A sketch of the Isdal woman.

Prevailing descriptions of the woman indicate that she was roughly five feet five inches tall with small eyes and wide hips. She was also generally described as being very pretty.

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Eventually, enough evidence was gathered to ascertain more about the woman’s travels as well as her assumed aliases. She had traveled extensively throughout Norway as well as Europe, and had operated under the following eight identities, all of which were false: Claudia Tjelt, Vera Schlosseneck, Jenevive Lancia, Vera Jarle, Alexia Zarna-Merchez, Elizabeth Leen Hoywfer, Claudia Nielsen, and Finella Lorck.

According to witness reports, the woman often used various types of wigs and spoke several different languages including English, Dutch, French, and German. She had a fairly regular pattern of checking into various hotels throughout Bergen, often requesting to change rooms once checked in, and frequently requesting rooms with balconies.

According to several papers she signed, her occupation was listed as a traveling saleswoman who dealt in antiques and collectibles. Several interviewed employees from the various hotels she stayed in commented that she had a particular affinity for porridge with milk, as she would often order this dish during her stay.

After investigating the contents of the woman’s suitcases, police solicited help from several textile retailers in the city of Bergen to help them identify the maker of the woman’s dress. Although no concrete conclusions were drawn, it was generally agreed upon that the woman had a preference for Italian-made garments.

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In the early part of the investigation, police managed to contact a potential lead in the form of an Italian photographer who once gave the woman a ride, and also had dinner with her at the Hotel Alexandra in Loen.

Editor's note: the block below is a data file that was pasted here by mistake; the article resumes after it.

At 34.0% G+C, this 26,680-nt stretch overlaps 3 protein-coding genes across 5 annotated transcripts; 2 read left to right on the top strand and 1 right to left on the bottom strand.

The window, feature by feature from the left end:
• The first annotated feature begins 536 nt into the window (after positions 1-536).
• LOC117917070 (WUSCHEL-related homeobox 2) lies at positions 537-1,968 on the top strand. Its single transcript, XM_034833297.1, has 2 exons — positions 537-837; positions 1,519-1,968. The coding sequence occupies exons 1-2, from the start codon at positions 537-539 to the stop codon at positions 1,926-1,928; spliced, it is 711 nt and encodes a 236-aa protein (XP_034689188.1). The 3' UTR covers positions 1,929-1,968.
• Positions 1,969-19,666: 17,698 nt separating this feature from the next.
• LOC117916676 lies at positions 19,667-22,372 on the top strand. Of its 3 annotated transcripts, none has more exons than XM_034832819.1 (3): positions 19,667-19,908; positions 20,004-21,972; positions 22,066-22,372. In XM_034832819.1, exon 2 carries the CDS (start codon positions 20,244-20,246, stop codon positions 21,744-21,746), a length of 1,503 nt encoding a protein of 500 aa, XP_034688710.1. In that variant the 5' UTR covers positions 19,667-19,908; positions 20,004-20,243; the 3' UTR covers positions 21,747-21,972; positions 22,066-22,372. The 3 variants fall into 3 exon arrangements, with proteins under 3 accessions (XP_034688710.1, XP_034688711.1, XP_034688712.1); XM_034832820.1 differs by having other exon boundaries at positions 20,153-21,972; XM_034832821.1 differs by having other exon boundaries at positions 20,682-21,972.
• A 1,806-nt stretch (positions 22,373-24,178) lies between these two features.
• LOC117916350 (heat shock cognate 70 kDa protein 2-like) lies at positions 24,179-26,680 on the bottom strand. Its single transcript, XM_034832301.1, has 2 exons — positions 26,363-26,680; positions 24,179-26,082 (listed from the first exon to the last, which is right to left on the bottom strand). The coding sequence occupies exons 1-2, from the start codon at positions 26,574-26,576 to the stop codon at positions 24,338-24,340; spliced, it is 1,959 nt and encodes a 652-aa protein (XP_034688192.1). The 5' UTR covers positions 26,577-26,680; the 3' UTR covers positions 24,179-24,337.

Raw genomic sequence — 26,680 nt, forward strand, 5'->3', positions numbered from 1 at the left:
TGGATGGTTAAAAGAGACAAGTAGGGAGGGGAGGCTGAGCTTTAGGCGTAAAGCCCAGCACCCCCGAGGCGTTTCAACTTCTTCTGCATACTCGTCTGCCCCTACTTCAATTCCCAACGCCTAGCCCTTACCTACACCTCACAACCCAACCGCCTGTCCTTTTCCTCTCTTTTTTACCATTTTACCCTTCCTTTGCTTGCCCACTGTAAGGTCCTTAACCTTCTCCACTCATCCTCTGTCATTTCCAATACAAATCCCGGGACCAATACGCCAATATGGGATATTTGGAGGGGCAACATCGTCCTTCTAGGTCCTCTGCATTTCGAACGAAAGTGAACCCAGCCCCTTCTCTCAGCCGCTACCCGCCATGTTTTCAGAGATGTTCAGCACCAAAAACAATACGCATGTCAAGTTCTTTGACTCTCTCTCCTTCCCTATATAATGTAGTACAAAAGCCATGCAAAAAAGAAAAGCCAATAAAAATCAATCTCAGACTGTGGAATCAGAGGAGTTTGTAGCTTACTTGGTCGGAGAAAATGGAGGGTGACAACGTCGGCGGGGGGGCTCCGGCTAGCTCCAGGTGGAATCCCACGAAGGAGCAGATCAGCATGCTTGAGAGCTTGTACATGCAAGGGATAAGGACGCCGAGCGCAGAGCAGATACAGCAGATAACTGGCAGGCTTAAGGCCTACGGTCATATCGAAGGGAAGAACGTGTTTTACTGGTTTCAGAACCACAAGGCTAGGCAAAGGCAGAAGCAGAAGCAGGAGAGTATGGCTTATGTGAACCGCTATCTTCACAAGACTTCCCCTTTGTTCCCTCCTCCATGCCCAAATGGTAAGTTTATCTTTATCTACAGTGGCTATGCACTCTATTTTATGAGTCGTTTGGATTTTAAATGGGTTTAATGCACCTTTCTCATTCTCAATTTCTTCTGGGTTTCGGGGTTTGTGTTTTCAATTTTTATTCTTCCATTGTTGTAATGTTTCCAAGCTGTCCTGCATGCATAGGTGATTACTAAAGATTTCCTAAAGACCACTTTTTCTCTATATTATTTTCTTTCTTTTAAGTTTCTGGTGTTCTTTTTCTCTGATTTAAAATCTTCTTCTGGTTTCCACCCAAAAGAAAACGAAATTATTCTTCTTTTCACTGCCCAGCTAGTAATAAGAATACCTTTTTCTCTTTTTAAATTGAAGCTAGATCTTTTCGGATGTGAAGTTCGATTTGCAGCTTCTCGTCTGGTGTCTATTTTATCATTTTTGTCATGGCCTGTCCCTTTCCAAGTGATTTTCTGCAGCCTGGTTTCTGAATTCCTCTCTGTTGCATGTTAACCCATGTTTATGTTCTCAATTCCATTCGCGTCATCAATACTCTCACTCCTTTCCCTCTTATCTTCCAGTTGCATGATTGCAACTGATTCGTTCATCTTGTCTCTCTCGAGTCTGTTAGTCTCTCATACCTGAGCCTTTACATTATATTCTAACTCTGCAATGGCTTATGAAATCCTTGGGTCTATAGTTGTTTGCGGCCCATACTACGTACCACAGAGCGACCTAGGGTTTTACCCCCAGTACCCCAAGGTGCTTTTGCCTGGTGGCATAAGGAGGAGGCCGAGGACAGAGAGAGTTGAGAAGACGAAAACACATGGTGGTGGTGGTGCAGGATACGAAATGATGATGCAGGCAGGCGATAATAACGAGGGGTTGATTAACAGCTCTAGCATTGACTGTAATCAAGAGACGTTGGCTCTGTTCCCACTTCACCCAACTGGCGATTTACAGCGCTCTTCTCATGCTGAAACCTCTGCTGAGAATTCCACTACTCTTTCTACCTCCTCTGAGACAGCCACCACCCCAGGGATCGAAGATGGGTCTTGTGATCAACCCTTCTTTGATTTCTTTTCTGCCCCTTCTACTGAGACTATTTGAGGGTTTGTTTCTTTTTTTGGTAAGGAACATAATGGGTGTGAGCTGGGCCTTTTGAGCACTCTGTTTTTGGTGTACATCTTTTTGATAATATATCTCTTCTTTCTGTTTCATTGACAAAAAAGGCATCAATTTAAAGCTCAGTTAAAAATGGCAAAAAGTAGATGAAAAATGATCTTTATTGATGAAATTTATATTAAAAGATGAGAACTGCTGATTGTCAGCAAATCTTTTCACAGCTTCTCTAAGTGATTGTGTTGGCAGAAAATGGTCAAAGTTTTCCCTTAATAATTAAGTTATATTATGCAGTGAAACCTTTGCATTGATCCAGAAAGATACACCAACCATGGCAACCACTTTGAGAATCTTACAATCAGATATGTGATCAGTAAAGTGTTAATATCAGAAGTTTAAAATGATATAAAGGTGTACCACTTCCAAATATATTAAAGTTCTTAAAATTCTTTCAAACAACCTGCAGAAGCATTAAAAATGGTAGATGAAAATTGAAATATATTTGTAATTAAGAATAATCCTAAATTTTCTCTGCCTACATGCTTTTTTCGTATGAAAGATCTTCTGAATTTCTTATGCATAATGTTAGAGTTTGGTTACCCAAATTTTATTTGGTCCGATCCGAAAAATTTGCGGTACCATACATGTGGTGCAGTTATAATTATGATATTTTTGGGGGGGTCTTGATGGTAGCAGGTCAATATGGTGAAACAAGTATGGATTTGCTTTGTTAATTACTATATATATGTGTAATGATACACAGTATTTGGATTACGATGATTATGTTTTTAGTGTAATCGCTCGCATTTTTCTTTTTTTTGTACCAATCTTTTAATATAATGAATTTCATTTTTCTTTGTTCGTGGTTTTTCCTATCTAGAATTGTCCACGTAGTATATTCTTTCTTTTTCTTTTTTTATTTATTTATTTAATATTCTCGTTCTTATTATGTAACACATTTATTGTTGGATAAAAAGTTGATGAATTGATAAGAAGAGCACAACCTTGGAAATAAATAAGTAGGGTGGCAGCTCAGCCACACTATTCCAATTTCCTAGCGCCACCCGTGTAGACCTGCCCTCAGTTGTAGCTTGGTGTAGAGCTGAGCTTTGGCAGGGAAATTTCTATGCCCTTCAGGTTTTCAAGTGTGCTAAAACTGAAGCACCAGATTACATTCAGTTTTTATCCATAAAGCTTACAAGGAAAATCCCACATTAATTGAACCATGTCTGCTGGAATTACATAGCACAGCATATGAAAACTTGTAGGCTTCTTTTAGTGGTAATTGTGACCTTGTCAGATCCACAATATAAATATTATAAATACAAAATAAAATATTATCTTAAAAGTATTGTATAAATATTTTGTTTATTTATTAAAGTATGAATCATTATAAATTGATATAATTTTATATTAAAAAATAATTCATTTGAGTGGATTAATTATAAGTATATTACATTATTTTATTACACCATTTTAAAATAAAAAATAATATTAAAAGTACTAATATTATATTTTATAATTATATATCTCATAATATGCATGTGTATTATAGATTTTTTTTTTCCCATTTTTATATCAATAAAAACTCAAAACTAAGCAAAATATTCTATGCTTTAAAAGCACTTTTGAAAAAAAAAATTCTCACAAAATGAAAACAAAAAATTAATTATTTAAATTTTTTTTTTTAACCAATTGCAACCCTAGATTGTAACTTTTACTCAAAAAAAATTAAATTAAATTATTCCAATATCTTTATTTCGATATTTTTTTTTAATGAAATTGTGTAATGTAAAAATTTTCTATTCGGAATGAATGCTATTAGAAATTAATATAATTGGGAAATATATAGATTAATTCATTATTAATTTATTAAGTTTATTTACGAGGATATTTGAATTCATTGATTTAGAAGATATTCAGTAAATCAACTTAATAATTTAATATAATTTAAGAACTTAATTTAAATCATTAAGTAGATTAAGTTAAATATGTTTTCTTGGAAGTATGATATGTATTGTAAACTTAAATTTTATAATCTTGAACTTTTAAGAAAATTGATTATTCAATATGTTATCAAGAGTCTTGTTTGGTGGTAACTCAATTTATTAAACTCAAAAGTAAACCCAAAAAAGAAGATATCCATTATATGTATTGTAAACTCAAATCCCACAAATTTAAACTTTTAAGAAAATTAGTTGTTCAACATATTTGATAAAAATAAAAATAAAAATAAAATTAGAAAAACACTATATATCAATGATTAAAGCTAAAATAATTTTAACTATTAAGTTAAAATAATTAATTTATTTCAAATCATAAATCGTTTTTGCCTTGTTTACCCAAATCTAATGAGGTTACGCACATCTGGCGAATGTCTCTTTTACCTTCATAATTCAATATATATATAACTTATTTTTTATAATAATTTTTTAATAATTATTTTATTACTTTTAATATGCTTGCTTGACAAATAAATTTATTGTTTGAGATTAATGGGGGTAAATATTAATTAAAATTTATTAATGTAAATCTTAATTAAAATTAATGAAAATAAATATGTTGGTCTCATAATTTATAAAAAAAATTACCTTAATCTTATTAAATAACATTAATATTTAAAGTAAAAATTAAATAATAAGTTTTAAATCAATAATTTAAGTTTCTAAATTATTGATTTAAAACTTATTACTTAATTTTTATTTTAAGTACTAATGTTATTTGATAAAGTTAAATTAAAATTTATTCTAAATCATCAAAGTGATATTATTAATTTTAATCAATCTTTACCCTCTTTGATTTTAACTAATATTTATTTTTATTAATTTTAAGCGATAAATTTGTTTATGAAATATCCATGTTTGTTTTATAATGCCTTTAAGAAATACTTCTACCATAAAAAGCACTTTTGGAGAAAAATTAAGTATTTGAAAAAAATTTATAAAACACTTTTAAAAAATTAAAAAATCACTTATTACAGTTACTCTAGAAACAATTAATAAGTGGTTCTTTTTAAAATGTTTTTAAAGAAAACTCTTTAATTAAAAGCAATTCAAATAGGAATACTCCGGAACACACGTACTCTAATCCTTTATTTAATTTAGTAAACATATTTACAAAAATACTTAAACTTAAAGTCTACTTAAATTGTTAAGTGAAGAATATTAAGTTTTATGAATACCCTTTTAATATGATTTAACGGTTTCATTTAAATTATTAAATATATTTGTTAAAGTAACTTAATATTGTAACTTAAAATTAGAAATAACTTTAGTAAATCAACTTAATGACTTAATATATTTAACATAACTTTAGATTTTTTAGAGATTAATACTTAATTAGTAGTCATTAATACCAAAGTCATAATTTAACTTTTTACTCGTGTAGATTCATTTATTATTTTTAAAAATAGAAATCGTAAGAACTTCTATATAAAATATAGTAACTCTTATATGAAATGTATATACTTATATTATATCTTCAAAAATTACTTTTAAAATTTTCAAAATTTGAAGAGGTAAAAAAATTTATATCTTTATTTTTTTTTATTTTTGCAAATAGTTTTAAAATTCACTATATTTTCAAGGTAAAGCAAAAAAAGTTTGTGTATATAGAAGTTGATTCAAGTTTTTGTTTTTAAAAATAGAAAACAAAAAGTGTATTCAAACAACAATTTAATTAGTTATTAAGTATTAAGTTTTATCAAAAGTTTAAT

Police officers near the body of a Isdal woman

The photographer had also formerly been questioned regarding a possible connection to a rape case, but those charges had been dismissed. The woman’s luggage contained a postcard (evidently purchased in Norway) that featured a picture taken by the Italian photographer.

According to police interviews, the photographer had learned more about the woman’s background from his conversations with her, including a statement that she had made regarding growing up in a small town located near Johannesburg, South Africa.

He also stated that she told him that she was only going to remain in Norway for about six months. Ultimately, the Italian photographer’s information did not lead to any further revelations regarding the woman’s identity.

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The last eyewitness accounts of the Isdal woman centered on her final activities at the Hotel Marin in Bergen. Hotel staff described her as being very nervous and guarded, and mainly staying in her room.

She checked out of room 407, paying in all cash, and requested a taxi for transportation. One of the witnesses testified that the woman had held a conversation with a man across the hall, stating “Ich komme bald” (German for “I’m coming soon”).